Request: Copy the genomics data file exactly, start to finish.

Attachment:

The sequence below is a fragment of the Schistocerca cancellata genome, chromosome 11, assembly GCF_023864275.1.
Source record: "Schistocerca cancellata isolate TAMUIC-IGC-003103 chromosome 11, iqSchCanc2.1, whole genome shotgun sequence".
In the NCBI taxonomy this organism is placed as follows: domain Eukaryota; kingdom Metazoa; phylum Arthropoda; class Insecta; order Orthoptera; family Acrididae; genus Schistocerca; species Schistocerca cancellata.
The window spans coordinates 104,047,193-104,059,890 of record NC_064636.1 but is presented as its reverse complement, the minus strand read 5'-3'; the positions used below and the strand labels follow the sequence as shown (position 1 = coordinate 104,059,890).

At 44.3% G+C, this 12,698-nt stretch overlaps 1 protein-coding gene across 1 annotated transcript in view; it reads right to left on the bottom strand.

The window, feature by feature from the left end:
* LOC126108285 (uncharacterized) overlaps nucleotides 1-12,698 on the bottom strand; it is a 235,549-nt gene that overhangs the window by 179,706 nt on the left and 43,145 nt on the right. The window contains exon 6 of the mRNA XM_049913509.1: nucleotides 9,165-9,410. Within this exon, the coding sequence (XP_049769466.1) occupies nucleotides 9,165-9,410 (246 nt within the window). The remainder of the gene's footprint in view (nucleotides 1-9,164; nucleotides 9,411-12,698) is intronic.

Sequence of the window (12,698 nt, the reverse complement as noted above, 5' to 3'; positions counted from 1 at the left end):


The sequence below is a fragment of the Schistocerca cancellata genome, chromosome 11, assembly GCF_023864275.1.
Source record: "Schistocerca cancellata isolate TAMUIC-IGC-003103 chromosome 11, iqSchCanc2.1, whole genome shotgun sequence".
In the NCBI taxonomy this organism is placed as follows: domain Eukaryota; kingdom Metazoa; phylum Arthropoda; class Insecta; order Orthoptera; family Acrididae; genus Schistocerca; species Schistocerca cancellata.
The window spans coordinates 104,047,193-104,059,890 of record NC_064636.1 but is presented as its reverse complement, the minus strand read 5'-3'; the positions used below and the strand labels follow the sequence as shown (position 1 = coordinate 104,059,890).

At 44.3% G+C, this 12,698-nt stretch overlaps 1 protein-coding gene across 1 annotated transcript in view; it reads right to left on the bottom strand.

The window, feature by feature from the left end:
* LOC126108285 (uncharacterized) overlaps nucleotides 1-12,698 on the bottom strand; it is a 235,549-nt gene that overhangs the window by 179,706 nt on the left and 43,145 nt on the right. The window contains exon 6 of the mRNA XM_049913509.1: nucleotides 9,165-9,410. Within this exon, the coding sequence (XP_049769466.1) occupies nucleotides 9,165-9,410 (246 nt within the window). The remainder of the gene's footprint in view (nucleotides 1-9,164; nucleotides 9,411-12,698) is intronic.

Sequence of the window (12,698 nt, the reverse complement as noted above, 5' to 3'; positions counted from 1 at the left end):